Regional PMIs mixed in March

Daniel Richards - MENA Economist
Published Date: 05 April 2022

 

UAE

The UAE’s headline PMI was unchanged in March, coming in at 54.8. This is stronger than the series average and indicates a robust expansion in the non-oil private sector. In common with the headline figure, both output and new orders were little changed from the previous month, both solidly above the neutral level, with firms citing a firming recovery from the pandemic crisis. However, the competitive nature of the UAE’s non-oil private sector was highlighted by some firms attributing the growth in output to improved marketing, while others highlighted competitive pressures as holding back new orders.

UAE PMI and key survey components

Source: S&P Global, Emirates NBD Research

This high level of competition is also evident in the prices charged by businesses in the UAE, as output prices contracted for the eighth month in a row. The pace of this contraction slowed, however, as input prices continued to rise to a 40-month high. Raw materials and energy costs kept input prices well above the series average, exacerbated by the war in Ukraine. Staff costs were unchanged from the previous month, but employment did tick up to a three-month high. Business confidence remained high but was modestly down on February as firms cited concerns about the potential disruption to business from the crisis in Eastern Europe.

Saudi Arabia

The Saudi Arabian non-oil private sector continued to expand at a robust rate in March, as the headline PMI rose to a four-month high of 56.8, up from 56.2 the previous month. The output subcomponent increased at the fastest pace since December 2017, while new orders expanded at a similarly strong pace to that seen in February as new export orders turned positive again. These had contracted over the previous two months, but firms noted an improvement in external demand in March. Businesses also remain confident with regards the next 12 months on the back of an improving economic backdrop, albeit modestly less so than in February.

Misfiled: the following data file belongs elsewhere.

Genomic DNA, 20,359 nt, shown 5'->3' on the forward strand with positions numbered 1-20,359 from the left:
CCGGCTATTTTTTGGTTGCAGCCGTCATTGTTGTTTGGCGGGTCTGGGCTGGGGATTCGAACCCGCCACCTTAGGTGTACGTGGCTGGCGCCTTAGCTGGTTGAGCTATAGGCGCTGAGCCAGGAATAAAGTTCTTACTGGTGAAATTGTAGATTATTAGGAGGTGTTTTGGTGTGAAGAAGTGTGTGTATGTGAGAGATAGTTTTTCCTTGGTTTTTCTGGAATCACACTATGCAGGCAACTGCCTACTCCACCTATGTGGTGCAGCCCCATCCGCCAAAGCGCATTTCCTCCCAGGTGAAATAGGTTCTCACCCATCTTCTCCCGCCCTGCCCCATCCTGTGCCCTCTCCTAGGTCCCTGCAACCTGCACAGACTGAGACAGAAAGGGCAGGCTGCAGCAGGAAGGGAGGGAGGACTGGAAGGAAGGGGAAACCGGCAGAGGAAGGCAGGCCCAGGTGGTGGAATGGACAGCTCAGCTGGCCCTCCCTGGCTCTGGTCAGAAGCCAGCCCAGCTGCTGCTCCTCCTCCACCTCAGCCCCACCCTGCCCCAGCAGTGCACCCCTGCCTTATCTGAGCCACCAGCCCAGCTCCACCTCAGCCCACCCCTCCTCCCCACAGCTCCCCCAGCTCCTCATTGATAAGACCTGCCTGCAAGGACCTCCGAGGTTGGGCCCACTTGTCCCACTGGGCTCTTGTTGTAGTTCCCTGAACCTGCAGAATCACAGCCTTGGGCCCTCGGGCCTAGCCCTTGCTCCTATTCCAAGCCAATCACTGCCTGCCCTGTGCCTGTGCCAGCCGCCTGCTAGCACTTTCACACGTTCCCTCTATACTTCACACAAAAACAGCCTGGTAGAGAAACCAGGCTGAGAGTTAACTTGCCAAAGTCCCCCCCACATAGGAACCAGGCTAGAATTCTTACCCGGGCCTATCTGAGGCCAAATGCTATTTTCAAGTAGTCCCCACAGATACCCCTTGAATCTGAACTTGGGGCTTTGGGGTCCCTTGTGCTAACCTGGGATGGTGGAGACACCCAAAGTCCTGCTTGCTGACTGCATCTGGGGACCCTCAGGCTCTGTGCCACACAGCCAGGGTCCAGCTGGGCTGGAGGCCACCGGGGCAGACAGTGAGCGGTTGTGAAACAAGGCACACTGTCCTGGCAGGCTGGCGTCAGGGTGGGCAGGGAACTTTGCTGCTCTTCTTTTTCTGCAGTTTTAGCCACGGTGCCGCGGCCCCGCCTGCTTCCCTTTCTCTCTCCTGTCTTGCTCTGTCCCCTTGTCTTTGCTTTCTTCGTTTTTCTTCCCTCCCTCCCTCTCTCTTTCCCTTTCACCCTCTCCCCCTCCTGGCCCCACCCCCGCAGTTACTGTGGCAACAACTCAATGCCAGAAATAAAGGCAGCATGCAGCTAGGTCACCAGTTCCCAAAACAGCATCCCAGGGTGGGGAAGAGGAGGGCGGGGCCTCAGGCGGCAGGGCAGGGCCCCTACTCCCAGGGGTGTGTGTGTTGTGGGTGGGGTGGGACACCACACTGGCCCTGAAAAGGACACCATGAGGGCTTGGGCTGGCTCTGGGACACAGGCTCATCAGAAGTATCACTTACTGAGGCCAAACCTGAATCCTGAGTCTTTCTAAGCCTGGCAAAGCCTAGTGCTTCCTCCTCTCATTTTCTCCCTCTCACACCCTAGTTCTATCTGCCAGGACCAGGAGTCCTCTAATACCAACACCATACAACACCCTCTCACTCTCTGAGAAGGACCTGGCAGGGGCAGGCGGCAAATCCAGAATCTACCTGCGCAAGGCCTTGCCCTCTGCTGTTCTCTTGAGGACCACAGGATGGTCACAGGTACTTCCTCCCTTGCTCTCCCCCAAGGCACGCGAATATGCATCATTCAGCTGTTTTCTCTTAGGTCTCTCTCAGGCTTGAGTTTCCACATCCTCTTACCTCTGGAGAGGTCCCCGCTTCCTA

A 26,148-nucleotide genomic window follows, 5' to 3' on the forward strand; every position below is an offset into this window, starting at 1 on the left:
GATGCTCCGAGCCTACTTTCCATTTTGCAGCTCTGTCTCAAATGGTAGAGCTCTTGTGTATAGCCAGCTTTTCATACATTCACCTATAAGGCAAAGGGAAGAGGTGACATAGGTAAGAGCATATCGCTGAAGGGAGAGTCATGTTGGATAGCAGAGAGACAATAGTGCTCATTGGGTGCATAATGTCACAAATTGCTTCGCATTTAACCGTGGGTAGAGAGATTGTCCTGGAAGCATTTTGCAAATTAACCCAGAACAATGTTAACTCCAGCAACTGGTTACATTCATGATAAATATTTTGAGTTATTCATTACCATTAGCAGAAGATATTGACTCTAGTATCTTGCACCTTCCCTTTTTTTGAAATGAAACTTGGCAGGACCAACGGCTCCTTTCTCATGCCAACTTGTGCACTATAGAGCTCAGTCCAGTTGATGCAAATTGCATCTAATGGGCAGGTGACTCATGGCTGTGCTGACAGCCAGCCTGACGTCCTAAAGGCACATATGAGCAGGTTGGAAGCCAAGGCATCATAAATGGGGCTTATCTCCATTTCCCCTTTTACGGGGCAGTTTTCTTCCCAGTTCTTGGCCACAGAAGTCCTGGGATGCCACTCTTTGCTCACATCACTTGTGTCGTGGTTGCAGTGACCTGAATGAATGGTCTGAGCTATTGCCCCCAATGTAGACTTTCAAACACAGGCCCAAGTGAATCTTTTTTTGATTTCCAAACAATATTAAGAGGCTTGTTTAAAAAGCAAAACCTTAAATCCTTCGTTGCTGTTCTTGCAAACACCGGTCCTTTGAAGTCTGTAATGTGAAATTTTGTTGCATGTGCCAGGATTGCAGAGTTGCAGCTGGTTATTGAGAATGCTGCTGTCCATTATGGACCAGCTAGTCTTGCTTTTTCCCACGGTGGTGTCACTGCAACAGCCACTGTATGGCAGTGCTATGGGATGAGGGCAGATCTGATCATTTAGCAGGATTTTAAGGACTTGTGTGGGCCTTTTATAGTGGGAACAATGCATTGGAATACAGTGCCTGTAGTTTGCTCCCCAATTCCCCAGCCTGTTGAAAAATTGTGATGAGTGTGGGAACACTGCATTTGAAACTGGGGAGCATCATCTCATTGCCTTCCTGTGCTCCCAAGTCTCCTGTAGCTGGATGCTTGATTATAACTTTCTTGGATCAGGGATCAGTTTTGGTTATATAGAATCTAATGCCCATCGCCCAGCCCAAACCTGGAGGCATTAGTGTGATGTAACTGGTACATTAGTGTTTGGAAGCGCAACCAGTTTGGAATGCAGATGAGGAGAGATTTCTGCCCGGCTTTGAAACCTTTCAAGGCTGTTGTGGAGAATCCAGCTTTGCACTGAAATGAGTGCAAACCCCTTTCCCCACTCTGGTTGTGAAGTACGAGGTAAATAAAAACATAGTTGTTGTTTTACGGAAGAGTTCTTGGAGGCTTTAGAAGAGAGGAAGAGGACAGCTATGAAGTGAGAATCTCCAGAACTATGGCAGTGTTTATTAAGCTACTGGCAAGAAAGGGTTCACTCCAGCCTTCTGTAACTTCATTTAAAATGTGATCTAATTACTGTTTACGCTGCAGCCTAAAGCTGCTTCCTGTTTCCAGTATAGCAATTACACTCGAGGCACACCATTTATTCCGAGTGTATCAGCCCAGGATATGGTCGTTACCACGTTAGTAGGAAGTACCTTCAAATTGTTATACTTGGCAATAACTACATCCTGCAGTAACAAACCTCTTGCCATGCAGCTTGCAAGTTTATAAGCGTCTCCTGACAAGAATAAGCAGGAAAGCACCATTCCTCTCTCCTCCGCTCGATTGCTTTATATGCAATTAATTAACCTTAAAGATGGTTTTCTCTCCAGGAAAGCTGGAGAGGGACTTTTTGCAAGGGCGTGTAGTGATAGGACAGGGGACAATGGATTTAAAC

Saudi Arabia PMI and key survey components

Source: S&P Global, Emirates NBD Research

Saudi Arabian businesses saw input prices tick up sharply in March, at the fastest pace since August 2020. Purchase prices were accountable for the bulk of this but there was also a modest uptick in staff costs which rose for the first time in eight months as employee wages rose. By contrast to the UAE, businesses in Saudi Arabia are passing their higher costs on to consumers more, and output prices also rose at the fastest pace since August 2020. 

Egypt

According to the S&P Global PMI survey, Egypt’s non-oil private sector slowed sharply in March as the headline reading fell to a 21-month low of 46.5, down from 48.1 the previous month. The slowdown was broad based, driven by both the lingering fallout from the Covid-19 pandemic and its effect on supply lines, and also the Ukraine conflict. The output and new orders subcomponents came in at the lowest level since June 2020, as firms cited diminished consumer demand as the outlook deteriorated. Export orders declined at a slower pace, perhaps supported by the depreciation in the pound.

Egypt PMI and key survey components

Source: S&P Global, Emirates NBD Research

After the pace of gains pared modestly last month, input price rises accelerated again in March as businesses noted the inflationary effects of the war in Ukraine, while the depreciation of the pound added new pressures. Staff costs fell though as firms looked to mitigate the impact of this on their margins, and employment fell for the fifth month running. Nevertheless, the higher input prices are being passed on to consumers as the output price index ticked up again in March, which will keep pressure on the CBE for more rate rises after it made its first hike last month.

Business confidence has fallen to a series low, meaning that firms are the least optimistic for the next 12 months that they have been in a decade. Firms cited the rising inflation and the Ukraine conflict, and the negative effect this was likely to have on the economy. While most respondents remained positive, at 52.5 the measure was very close to the neutral 50.0 level, and the diminished optimism was also reflected in firms’ purchasing which contracted at the fastest pace since the peak of the pandemic crisis in April 2020. Inventories contracted sharply as businesses ran down supplies rather than purchasing in the market as prices rose.